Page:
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I just watched a video that shows how real numbers are constructed using Dedekind cuts, and what I understood was that a real number is a subset of Q which, among a few other conditions, contains no greatest element. The video also shows an example of how this property can be proven for $\sqrt 2$. I also found these proofs for $pi$ and $e$.

I was wondering if there was another way to construct the reals using Turing machines, since the Dedekind cut feels a bit like a "by negation" kind of definition, and a Turing machine would be more of a procedural, actual way to construct them. But it turns out Turing machines are countable and reals are not, so there must be real numbers that can't be computed by Turing machines.

Which then led me to this other question, in which they give a few samples of non-computable real numbers. But now I wonder, given any of these numbers (say Chaitin's constant), can we prove that the Dedekind cut that corresponds to this number (and to every other number that we intuitively think of as a real number) has no greatest element? Or could it be the case that Chaitin's constant turns out to be a non-real number (which I have no idea what it'd even mean, since it definitely seems to be a point on the real line)?

I know there are other ways to construct real numbers that I haven't learned about yet, so perhaps one of them can be used to prove it?

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  • $\begingroup$ Dedekind cuts are used to prove that $\mathbb{R}$ is complete. You probably confused the definitions of "rational cuts" with $\mathbb{Q}$? So, since $\mathbb{R}$ is complete, the numbers you refer must be in $\mathbb{R}$ (don't confuse this with algebraic completeness, which leads to $\mathbb{C}$). For example Chaitin's constant is a probability and $\in [0,1]$. $\endgroup$ – rtybase Jun 9 '18 at 8:28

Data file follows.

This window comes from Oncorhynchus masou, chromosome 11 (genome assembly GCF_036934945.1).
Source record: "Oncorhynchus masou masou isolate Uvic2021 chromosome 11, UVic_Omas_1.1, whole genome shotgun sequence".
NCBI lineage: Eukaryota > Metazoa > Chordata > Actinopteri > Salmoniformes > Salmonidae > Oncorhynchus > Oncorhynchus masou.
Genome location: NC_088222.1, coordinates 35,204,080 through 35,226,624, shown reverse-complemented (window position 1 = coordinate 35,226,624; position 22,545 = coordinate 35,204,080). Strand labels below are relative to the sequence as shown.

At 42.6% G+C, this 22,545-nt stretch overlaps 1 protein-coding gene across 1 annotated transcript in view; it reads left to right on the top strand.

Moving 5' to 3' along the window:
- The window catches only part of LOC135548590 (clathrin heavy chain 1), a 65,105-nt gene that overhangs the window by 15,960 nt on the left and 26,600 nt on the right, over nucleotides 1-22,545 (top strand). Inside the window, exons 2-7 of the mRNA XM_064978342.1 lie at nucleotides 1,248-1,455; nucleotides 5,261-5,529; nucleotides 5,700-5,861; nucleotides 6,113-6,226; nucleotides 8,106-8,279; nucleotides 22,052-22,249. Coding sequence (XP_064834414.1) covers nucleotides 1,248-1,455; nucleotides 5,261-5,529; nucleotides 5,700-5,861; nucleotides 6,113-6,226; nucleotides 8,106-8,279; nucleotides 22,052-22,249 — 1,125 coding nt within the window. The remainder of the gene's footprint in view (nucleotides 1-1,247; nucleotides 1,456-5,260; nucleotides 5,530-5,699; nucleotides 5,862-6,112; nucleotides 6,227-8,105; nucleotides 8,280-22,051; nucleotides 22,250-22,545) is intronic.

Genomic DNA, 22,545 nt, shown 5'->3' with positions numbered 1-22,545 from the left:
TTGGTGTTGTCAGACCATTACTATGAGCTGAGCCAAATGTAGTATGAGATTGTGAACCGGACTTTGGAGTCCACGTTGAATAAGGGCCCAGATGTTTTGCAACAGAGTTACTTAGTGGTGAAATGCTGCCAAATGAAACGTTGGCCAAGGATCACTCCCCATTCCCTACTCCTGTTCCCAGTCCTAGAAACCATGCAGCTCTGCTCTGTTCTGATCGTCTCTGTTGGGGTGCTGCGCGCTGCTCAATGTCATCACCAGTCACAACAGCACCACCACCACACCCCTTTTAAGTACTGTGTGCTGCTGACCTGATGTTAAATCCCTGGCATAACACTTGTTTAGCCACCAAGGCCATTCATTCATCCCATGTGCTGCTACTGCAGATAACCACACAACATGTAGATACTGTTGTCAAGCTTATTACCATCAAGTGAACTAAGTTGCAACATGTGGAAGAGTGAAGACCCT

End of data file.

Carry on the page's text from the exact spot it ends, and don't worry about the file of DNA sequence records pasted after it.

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    $\begingroup$ @rtybase Dedekind cuts aren't used to prove anything. They are used to construct $\mathbb{R}$ so that it is complete. $\endgroup$ – Adayah Jun 9 '18 at 8:30
  • $\begingroup$ @rtybase I may be missing something, but then what's the point of proving that $\sqrt 2$ has no greatest element? Isn't it to show that it is a real number? $\endgroup$ – Juan Jun 9 '18 at 8:30
  • $\begingroup$ @Adayah have a look at this proofwiki.org/wiki/Dedekind%27s_Theorem ... it basically says that in $\mathbb{R}$ all cuts are rational. $\endgroup$ – rtybase Jun 9 '18 at 8:32
  • $\begingroup$ @Juan You misunderstood that part of the video. The point was to prove that the set $A = \{ x \in \mathbb{Q} : x^2 < 2 \}$ has no greatest element, hence, by definition of $\mathbb{R}$, it is a real number. Then we can proceed to prove that $A \cdot A$ (with multiplication as it's defined for cuts) equals $2$, hence $A = \sqrt{2}$. In the video he wasn't proving that $\sqrt{2}$ has no greatest element, since it is true by the very definition of a real number. $\endgroup$ – Adayah Jun 9 '18 at 8:33
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The Dedekind cut $A$ representing a certain real number $\alpha$ consists of all rational numbers that are $<\alpha$. Among the numbers in $A$ there are arbitrarily precise rational approximations to $\alpha$, but also totally uninteresting numbers in reference to the value of $\alpha$. But the latter play no rôle in the subsequent construction. The reason why we are carrying them along is that we want a single and simple mathematical object $A$ representing the number $\alpha$, without having to bother about extra data like error bounds.